ticipate in the Leagues do
Resent anyone.
IWA SAID Defense Min-
\riel Sharon's recent de-
kns that Israel will not
. Palestinian state on the
lank is "absolutely reject-
ralestinians." He said the
nian people are entitled to
, to self-determination and
s of our own."
a more moderate Pale-
J official, reitered his call
|reciprocal, mutual and si-
pus recognition of the
lians by the Israelis. He
pre was a need for a poli-
alouge between the two
but that unfortunately,
^ve been only negative re-
to his calls from Pale-
leaders and Israeli of-
to view services on TV
the Hallandale Rehabilitation
Center.
The following retirement
homes will have services con-
ducted by Rabbi Richter:
Midtown Manor, Wilton
Manor and the Rand R Guest
Home. At the S^ate Hospital, the
chaplain will Conduct services for
the geriatric wards, the forensic
unit and at the chapel for general
patients.
The collation for the chapel
service will be chaired by Lillian
Glasson of HaHandale chapter of
Women's B'nai B'ritb. A pre-
Yom Kippur service will be con-
ducted at the) Broward Correc-
tional Institution where the cha-
plain will be assisted by Sheila
Kolod, who is also a permanent
Jewish chaplaincy -volunteer at
the South Florida'State Hospital.
Pre-Rosh Hashanah services
also .will be held at Biscayne
Medical -^Center, Community
Hospital af South Broward and
the Hollywood Medical Center.
All Jewish patients will receive
a special High Holiday prayer
booklet (Machzop) so they can
participate in the services. The
booklet has been prepared by
Rabbi Richter at the Jewish Fed-
eration of South Broward.
WANTED
RITUAL DIRECTOR
For
Large Modern
Conservative Synagogue
Experience, References Necessary
Call 981-6112
THE BOARD OF DIRECTORS OF
FLORIDA FRIENDS OF
BAR-ILAN University
RAMAT CAN. ISRAEL
WISH YOU AND YOURS
L'Shona Tovo Tikatevu
uron mi v nwV
May the year 5743 be a year of Health,
Happiness and Prosperity.
E. Peter Goldring,
President
Jerrold Goldman,
Vice President
Morton Goodman,
Executive Director
Bar-Han University
2301 Collins Ave., M-28
Miami Beach, Fla. 33139
K Certified Kcwher
Fleischmann's Margarine would like
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the sensible way. Fleischmann's
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Fleischmann's Margarine. A $3.95 value for
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with the front label from any package
of Fleischmann's Margarine. Write to:
Fleischmann's Margarine Cookbook
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I N.me___
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MlWllW.'.u.
I


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FILES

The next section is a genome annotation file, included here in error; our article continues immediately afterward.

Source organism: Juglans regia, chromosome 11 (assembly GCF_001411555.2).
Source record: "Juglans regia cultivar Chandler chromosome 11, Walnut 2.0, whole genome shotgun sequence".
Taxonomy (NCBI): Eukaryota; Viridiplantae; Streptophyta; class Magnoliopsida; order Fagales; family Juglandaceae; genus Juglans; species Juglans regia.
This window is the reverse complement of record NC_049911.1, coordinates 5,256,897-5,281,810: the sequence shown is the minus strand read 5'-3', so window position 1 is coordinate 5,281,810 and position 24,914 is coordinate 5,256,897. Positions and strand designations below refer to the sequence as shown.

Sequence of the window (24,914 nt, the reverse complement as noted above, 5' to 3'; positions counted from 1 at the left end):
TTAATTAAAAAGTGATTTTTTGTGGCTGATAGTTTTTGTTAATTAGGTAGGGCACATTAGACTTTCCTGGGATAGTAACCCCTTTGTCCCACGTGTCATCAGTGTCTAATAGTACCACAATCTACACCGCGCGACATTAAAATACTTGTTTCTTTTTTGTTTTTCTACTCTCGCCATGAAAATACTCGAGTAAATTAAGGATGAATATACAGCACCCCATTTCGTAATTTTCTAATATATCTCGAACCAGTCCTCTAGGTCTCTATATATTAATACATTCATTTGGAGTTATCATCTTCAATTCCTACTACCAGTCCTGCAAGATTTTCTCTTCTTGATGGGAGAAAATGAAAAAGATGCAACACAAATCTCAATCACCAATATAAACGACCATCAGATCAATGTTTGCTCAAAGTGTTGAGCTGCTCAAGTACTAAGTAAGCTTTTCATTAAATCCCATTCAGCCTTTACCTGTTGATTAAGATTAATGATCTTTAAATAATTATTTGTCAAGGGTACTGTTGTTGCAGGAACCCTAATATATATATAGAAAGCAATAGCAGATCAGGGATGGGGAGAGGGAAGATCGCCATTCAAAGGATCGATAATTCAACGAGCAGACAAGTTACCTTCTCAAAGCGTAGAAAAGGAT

Page 18
The Jewish Floridian and Shofar of Greater Holly wood
Friday, September !7,1982
"Dad, what ctty Is peace?'
The Star
ISRAEL
TOUR OF LEISURE-4 WEEKS
With Late Departures, Little Walking, Slower Pace,
3 Weeks Netanya Relaxation & Enjoyment ^ Q22 ^
1 Week Jerusalem
Tour Includesr-Accommodation in First Class Hotel-Twin Bedded Rooms- 2 Kosher
Meals Every Day-8 Days ol Sightseeing-Transfers & Porterage-Travelers Insurance:
Medical, Financial Personal Mf|V g
DEPARTURE DATES: OCT 18, NOV. e._____________________
ALSO WE HAVE OTHER TOURS
2 WEEKS DELUXE PACKAGE
FOR MORE INFORMATION CALL MIRIAM AT:
TRIANGLE TOURS
18407 W. Dixie Highway-North Miami Beach*931 3031
CALL COLLECT
931-3031
The
KOSHER
J^ AIR CONWTKJNeD "
CROiun
GLATT
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HOTEL 40mie
4111 Sir *f I*
Reserve
nowK!the SUCCOTH HOLIDAYS
Beautiful Oceanfront Succah
SUCCOTH PACKAGE
Any 4 days $ _<. per person
& 3 Nights I # 9 double occupancy
INCLUDING MEALS
Tennis Facilities Sauna Hand Ball Volleyball
Olympic Swimming Pool Entertainment
Fisli Hock ol Private teach TV in Rooms
Daily Synagogue Services
Tour Hosts. Michael lefiowiU & ejea Smtfow
For Reservation Pkoml 538-S045 Or 531 577 f
<
Dear Friends:
As we celebrate our TWENTY FIFTH ANNIVERSARY it is only natural lor us to
think ol those whose friendship and patronage has made possible the growth ol
our business
To you. we express our sincere thanks for your confidence. We shall continue to
maintain the highest standards of quality and service. Your confidence In us Is
sincerely appreciated and we shall do all in our power to merit its continuance
Sincerely.
Sy Wolf (Pres)
Our business is caring about your feet This can add years of comfort to your
life.
Better Mold shoes are manufactured with tender loving care We offer a
complete prescription service We mold, repair, adjust and manufacture all